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A rich, hearty bison stew made “three sisters” style with corn, beans and squash as a hat tip to Native American cooking. And worry not if you’re fresh out of bison: Any red meat works here.
If you’ve never cooked bison before, it is, essentially, grass-fed beef in flavor. The only other difference is that bison tend to be slaughtered older than cattle, so the meat can be a little tougher. So a bison stew is a great answer to that.
Side note: While bison is the more correct term, lots of people use buffalo. So if you want to call this a buffalo stew, go right ahead.
I really wanted to make this recipe an homage to Native American cooking, using native ingredients wherever possible. So, naturally, I went with a “three sisters” style stew. This bison stew is close to my other recipe for three sisters stew, one I make with grouse or other poultry.
In this one, I used sweet corn and lots of wild lambsquarters and amaranth greens, both of which are native to the United States. You can use whatever green thing makes you happy. Chard, kale or spinach are good alternatives.
You don’t see a ton of heavy caramelization in native cooking, so I went with a simple simmer of the bison. There is one trick to this: Barely cover the meat with water, bring to a boil, skim off all the froth you can, and then add more water or stock. This helps keep your stew clean.
If you want, you can sear the meat first if you’d like.
Most of the ingredients are easy to get in any supermarket, especially if you substitute beef or venison for bison. But there is one I use that is admittedly esoteric: green alder pepper.
I first heard about this North American spice through the Quebecois restaurant Au Pied du Cochon. Green alder pepper tastes like a floral black pepper with a little resiny, piney thing going on. You can buy it online in the link above or just skip it.
Bison Stew Meat
Really any cut you can stew will work. I used a hunk of bison shank because it was so big I wanted to use it fresh; it would be a giant hunk of meat in my freezer otherwise.
Any shank, neck, shoulder, ribs, oxtail, etc. are good options. And again, any red meat works. Beef, mutton, venison, goat, jackrabbits, goose legs, even wild turkey legs would all do well here.
Storing and Serving
Most of the time I’ll serve a bison stew all by itself — it’s a complete meal. But bread is a good side, as is a nice salad.
The stew will keep a week in the fridge, and it freezes well.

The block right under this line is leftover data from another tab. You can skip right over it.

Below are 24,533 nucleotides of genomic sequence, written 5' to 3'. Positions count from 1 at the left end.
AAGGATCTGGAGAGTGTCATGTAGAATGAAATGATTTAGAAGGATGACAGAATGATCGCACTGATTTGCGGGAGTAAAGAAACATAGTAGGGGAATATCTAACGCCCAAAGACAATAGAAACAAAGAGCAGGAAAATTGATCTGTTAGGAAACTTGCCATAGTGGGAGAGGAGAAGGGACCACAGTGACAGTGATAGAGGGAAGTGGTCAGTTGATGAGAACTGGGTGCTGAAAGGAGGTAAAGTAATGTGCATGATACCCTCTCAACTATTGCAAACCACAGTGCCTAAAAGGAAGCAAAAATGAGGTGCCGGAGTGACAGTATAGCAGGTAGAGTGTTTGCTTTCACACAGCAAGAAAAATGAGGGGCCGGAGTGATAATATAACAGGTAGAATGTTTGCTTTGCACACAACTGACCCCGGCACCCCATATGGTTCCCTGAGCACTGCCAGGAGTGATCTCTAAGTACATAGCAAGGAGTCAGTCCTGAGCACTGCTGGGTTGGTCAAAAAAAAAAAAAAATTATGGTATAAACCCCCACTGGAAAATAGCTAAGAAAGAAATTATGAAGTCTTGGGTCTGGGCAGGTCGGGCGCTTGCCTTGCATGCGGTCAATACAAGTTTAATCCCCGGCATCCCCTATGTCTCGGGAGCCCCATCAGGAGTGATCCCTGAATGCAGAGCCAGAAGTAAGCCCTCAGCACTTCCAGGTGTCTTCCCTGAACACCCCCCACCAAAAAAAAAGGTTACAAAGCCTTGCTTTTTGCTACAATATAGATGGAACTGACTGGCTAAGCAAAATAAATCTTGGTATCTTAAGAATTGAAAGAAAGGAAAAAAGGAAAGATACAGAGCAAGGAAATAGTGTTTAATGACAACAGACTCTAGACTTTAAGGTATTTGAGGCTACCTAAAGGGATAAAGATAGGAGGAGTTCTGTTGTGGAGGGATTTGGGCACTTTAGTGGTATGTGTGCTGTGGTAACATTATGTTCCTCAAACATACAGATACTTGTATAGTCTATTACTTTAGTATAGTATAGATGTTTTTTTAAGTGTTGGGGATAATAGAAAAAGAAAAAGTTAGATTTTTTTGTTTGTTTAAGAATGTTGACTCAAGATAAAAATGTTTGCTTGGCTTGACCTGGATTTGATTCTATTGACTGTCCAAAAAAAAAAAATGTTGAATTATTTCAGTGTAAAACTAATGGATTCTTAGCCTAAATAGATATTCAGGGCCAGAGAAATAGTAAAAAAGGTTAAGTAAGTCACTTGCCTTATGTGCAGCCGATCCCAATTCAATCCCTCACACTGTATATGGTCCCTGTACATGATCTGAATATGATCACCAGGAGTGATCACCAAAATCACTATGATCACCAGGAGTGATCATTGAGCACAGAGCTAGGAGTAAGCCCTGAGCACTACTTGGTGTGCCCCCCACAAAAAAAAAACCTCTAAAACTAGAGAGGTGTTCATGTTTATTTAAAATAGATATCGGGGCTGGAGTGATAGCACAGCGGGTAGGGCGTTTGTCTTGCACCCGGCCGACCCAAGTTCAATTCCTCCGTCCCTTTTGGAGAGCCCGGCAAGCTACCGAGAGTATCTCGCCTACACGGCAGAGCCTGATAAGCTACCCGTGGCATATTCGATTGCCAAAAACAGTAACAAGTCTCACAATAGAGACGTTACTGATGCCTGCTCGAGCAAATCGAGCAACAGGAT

If you liked this recipe, please leave a ⭐️⭐️⭐️⭐️⭐️ rating and a comment below; I’d love to hear how everything went. If you’re on Instagram, share a picture and tag me at huntgathercook.
- 2 to 3 pounds bison stew meat, see above for other options
- 4 ears of corn
- 3 bay leaves
- 1 ounce dried mushrooms, crushed roughly
- 1 pound dried beans
- 1 to 2 pounds winter squash, cut into chunks
- 2 tablespoons bison fat, beef fat, butter or oil
- 1 large yellow onion, chopped
- 3 cloves garlic, minced
- 1 pound greens, lambsquarters, amaranth, spinach, etc.
- Green alder pepper (optional)
- Cut the bison meat into big chunks. Just barely cover with water in a large pot and bring this to a boil. Once the foam collects on the surface after a few minutes, dump the water. Return the meat to the pot, add enough water to cover by several inches and return to a simmer.
- Slice the kernels off the ears of corn. Reserve the kernels and cut the cobs in two pieces. Put them in the pot with the meat. Add the bay leaves and salt to taste. Simmer 1 hour.
- Meanwhile, heat the butter or bison fat in a pan over medium high heat and brown the onion. When it's mostly browned, add the garlic and cook another minute. Scrape all this into the pot with the bison.
- After 1 hour, add the mushrooms and beans and keep simmering. After another hour, add the squash. When the bison is tender, fish it out and cut it against the grain into pieces you'll want to eat in a stew. Discard the corn cobs.
- Add the corn kernels and greens and cook 5 minutes. Add more salt if you want, along with the green alder pepper, if using.
Nutrition information is automatically calculated, so should only be used as an approximation.